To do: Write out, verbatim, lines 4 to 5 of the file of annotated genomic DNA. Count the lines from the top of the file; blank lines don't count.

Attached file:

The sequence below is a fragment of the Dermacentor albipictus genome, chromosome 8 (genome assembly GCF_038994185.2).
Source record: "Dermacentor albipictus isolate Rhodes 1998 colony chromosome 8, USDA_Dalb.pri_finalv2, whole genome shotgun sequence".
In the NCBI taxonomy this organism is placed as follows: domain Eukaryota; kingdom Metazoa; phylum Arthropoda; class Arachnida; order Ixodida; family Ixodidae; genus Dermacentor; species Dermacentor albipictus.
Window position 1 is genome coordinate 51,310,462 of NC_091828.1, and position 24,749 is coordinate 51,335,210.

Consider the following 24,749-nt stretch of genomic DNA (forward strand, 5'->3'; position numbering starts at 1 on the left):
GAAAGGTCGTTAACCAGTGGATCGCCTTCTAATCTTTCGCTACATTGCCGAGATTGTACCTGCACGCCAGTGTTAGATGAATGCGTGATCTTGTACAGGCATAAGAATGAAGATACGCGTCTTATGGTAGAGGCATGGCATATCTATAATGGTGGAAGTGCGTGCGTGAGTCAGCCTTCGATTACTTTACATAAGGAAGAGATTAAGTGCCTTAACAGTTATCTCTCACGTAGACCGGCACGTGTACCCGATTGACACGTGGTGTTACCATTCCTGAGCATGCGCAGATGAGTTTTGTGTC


Window position 1 is genome coordinate 51,310,462 of NC_091828.1, and position 24,749 is coordinate 51,335,210.

Consider the following 24,749-nt stretch of genomic DNA (forward strand, 5'->3'; position numbering starts at 1 on the left):